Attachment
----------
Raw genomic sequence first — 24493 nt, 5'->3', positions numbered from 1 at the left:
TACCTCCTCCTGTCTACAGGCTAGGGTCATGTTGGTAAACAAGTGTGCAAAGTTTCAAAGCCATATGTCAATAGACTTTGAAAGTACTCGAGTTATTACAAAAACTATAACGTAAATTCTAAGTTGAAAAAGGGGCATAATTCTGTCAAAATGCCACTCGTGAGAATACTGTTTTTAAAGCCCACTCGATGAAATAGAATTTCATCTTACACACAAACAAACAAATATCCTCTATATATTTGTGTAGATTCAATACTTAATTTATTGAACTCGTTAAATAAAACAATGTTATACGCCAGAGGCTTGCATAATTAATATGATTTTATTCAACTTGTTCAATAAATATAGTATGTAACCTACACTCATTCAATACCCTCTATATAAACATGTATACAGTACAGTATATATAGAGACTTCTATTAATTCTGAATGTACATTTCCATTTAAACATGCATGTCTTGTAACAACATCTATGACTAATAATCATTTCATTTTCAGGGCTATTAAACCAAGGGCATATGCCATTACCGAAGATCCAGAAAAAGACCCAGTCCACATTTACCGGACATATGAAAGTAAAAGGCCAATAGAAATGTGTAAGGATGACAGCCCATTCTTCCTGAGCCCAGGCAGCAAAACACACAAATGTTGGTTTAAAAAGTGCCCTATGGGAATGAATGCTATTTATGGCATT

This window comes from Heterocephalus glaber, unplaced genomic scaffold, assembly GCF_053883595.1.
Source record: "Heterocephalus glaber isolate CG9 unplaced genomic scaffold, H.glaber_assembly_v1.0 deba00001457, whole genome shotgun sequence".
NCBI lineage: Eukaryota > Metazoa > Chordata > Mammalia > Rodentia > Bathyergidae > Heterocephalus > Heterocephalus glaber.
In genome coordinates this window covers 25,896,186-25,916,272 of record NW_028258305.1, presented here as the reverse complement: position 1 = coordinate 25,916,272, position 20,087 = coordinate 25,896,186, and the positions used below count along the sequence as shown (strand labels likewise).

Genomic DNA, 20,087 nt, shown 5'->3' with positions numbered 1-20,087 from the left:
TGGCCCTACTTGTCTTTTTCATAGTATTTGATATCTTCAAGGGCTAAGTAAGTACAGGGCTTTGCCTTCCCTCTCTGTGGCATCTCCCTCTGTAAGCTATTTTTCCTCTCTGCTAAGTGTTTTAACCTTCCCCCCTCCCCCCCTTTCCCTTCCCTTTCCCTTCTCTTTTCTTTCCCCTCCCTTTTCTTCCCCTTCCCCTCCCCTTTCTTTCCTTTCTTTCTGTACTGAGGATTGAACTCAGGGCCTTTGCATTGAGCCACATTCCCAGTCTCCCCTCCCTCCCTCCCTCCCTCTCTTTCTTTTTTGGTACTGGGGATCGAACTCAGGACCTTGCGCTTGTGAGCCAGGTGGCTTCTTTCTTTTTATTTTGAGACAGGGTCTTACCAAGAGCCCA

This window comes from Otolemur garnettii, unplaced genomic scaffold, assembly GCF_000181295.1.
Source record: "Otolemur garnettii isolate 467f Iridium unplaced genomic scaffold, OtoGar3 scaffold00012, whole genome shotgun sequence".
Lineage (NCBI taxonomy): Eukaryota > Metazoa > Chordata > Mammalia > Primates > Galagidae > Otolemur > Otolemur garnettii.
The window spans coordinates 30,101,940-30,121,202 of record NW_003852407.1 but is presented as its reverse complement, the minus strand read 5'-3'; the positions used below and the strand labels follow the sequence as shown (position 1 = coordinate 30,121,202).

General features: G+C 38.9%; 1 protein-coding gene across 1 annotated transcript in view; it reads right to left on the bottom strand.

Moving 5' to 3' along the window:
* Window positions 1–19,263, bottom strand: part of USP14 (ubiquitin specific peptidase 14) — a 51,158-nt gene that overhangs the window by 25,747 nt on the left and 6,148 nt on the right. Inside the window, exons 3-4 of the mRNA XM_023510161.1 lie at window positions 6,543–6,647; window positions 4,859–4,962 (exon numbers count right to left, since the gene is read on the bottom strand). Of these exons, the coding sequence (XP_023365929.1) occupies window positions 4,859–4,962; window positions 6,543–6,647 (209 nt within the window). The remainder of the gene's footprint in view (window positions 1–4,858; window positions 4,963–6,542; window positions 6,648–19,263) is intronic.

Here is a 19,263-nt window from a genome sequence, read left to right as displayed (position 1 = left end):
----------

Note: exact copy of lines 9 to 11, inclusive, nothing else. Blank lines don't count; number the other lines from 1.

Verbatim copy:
This window comes from Otolemur garnettii, unplaced genomic scaffold, assembly GCF_000181295.1.
Source record: "Otolemur garnettii isolate 467f Iridium unplaced genomic scaffold, OtoGar3 scaffold00012, whole genome shotgun sequence".
Lineage (NCBI taxonomy): Eukaryota > Metazoa > Chordata > Mammalia > Primates > Galagidae > Otolemur > Otolemur garnettii.